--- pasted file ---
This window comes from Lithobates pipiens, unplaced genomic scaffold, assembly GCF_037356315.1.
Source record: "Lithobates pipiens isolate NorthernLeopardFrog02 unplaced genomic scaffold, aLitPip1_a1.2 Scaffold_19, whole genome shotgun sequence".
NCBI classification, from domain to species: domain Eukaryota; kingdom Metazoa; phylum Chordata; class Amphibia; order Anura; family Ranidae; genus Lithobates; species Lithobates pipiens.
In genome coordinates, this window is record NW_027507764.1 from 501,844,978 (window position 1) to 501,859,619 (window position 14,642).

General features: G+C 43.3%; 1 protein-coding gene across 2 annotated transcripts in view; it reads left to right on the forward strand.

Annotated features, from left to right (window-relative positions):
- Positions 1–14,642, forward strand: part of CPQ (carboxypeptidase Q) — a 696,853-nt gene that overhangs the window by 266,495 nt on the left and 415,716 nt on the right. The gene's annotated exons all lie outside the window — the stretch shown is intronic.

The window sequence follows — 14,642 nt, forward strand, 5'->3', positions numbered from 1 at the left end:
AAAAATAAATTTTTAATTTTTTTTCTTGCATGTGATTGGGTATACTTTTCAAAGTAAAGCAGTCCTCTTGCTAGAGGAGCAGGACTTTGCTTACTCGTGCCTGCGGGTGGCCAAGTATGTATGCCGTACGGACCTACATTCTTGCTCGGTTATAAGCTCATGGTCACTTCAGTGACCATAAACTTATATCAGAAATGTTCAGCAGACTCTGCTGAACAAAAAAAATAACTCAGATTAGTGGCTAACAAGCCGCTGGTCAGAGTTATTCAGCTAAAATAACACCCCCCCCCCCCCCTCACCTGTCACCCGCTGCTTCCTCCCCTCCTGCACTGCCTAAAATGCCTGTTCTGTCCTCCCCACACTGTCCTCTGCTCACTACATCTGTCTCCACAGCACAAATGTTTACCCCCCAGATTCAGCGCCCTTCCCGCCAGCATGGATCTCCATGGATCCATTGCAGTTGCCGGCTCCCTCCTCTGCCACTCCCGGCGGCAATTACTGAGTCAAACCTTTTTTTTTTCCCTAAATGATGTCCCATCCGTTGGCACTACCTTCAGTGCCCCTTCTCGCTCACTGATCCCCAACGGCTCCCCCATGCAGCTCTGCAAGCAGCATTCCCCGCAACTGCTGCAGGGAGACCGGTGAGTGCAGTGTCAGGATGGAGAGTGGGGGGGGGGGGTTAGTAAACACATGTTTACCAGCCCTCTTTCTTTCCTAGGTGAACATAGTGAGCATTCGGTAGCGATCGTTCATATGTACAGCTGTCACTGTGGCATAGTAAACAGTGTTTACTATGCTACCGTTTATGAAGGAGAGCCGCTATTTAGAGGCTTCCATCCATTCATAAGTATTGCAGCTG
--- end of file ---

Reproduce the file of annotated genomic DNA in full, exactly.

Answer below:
This window comes from Lithobates pipiens, unplaced genomic scaffold, assembly GCF_037356315.1.
Source record: "Lithobates pipiens isolate NorthernLeopardFrog02 unplaced genomic scaffold, aLitPip1_a1.2 Scaffold_19, whole genome shotgun sequence".
NCBI classification, from domain to species: domain Eukaryota; kingdom Metazoa; phylum Chordata; class Amphibia; order Anura; family Ranidae; genus Lithobates; species Lithobates pipiens.
In genome coordinates, this window is record NW_027507764.1 from 501,844,978 (window position 1) to 501,859,619 (window position 14,642).

General features: G+C 43.3%; 1 protein-coding gene across 2 annotated transcripts in view; it reads left to right on the forward strand.

Annotated features, from left to right (window-relative positions):
- Positions 1–14,642, forward strand: part of CPQ (carboxypeptidase Q) — a 696,853-nt gene that overhangs the window by 266,495 nt on the left and 415,716 nt on the right. The gene's annotated exons all lie outside the window — the stretch shown is intronic.

The window sequence follows — 14,642 nt, forward strand, 5'->3', positions numbered from 1 at the left end:
AAAAATAAATTTTTAATTTTTTTTCTTGCATGTGATTGGGTATACTTTTCAAAGTAAAGCAGTCCTCTTGCTAGAGGAGCAGGACTTTGCTTACTCGTGCCTGCGGGTGGCCAAGTATGTATGCCGTACGGACCTACATTCTTGCTCGGTTATAAGCTCATGGTCACTTCAGTGACCATAAACTTATATCAGAAATGTTCAGCAGACTCTGCTGAACAAAAAAAATAACTCAGATTAGTGGCTAACAAGCCGCTGGTCAGAGTTATTCAGCTAAAATAACACCCCCCCCCCCCCCTCACCTGTCACCCGCTGCTTCCTCCCCTCCTGCACTGCCTAAAATGCCTGTTCTGTCCTCCCCACACTGTCCTCTGCTCACTACATCTGTCTCCACAGCACAAATGTTTACCCCCCAGATTCAGCGCCCTTCCCGCCAGCATGGATCTCCATGGATCCATTGCAGTTGCCGGCTCCCTCCTCTGCCACTCCCGGCGGCAATTACTGAGTCAAACCTTTTTTTTTTCCCTAAATGATGTCCCATCCGTTGGCACTACCTTCAGTGCCCCTTCTCGCTCACTGATCCCCAACGGCTCCCCCATGCAGCTCTGCAAGCAGCATTCCCCGCAACTGCTGCAGGGAGACCGGTGAGTGCAGTGTCAGGATGGAGAGTGGGGGGGGGGGGTTAGTAAACACATGTTTACCAGCCCTCTTTCTTTCCTAGGTGAACATAGTGAGCATTCGGTAGCGATCGTTCATATGTACAGCTGTCACTGTGGCATAGTAAACAGTGTTTACTATGCTACCGTTTATGAAGGAGAGCCGCTATTTAGAGGCTTCCATCCATTCATAAGTATTGCAGCTG